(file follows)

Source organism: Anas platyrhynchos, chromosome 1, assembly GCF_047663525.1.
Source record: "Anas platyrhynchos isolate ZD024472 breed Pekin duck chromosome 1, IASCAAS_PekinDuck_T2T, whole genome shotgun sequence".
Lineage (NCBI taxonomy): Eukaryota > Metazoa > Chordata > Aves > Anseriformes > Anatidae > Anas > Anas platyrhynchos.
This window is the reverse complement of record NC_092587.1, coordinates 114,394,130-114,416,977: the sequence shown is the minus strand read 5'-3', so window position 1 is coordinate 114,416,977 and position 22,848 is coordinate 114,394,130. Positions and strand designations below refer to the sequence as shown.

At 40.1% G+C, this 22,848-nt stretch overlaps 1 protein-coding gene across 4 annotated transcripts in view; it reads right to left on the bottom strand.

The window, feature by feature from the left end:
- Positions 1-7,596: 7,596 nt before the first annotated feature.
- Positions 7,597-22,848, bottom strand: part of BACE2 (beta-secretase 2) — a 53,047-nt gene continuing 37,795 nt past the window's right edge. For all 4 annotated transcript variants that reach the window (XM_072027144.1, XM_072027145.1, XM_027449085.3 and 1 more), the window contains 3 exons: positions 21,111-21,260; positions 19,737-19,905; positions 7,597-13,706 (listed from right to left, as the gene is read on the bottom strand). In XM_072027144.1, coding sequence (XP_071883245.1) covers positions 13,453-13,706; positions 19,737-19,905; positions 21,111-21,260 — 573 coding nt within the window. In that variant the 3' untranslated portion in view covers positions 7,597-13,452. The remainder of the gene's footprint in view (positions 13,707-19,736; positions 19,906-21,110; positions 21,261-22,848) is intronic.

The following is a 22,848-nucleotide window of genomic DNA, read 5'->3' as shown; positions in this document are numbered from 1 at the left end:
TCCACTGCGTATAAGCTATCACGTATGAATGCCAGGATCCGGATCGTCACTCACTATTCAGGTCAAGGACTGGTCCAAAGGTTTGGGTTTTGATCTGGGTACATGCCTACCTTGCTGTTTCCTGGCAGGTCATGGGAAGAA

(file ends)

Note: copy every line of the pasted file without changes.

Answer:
Source organism: Anas platyrhynchos, chromosome 1, assembly GCF_047663525.1.
Source record: "Anas platyrhynchos isolate ZD024472 breed Pekin duck chromosome 1, IASCAAS_PekinDuck_T2T, whole genome shotgun sequence".
Lineage (NCBI taxonomy): Eukaryota > Metazoa > Chordata > Aves > Anseriformes > Anatidae > Anas > Anas platyrhynchos.
This window is the reverse complement of record NC_092587.1, coordinates 114,394,130-114,416,977: the sequence shown is the minus strand read 5'-3', so window position 1 is coordinate 114,416,977 and position 22,848 is coordinate 114,394,130. Positions and strand designations below refer to the sequence as shown.

At 40.1% G+C, this 22,848-nt stretch overlaps 1 protein-coding gene across 4 annotated transcripts in view; it reads right to left on the bottom strand.

The window, feature by feature from the left end:
- Positions 1-7,596: 7,596 nt before the first annotated feature.
- Positions 7,597-22,848, bottom strand: part of BACE2 (beta-secretase 2) — a 53,047-nt gene continuing 37,795 nt past the window's right edge. For all 4 annotated transcript variants that reach the window (XM_072027144.1, XM_072027145.1, XM_027449085.3 and 1 more), the window contains 3 exons: positions 21,111-21,260; positions 19,737-19,905; positions 7,597-13,706 (listed from right to left, as the gene is read on the bottom strand). In XM_072027144.1, coding sequence (XP_071883245.1) covers positions 13,453-13,706; positions 19,737-19,905; positions 21,111-21,260 — 573 coding nt within the window. In that variant the 3' untranslated portion in view covers positions 7,597-13,452. The remainder of the gene's footprint in view (positions 13,707-19,736; positions 19,906-21,110; positions 21,261-22,848) is intronic.

The following is a 22,848-nucleotide window of genomic DNA, read 5'->3' as shown; positions in this document are numbered from 1 at the left end:
TCCACTGCGTATAAGCTATCACGTATGAATGCCAGGATCCGGATCGTCACTCACTATTCAGGTCAAGGACTGGTCCAAAGGTTTGGGTTTTGATCTGGGTACATGCCTACCTTGCTGTTTCCTGGCAGGTCATGGGAAGAA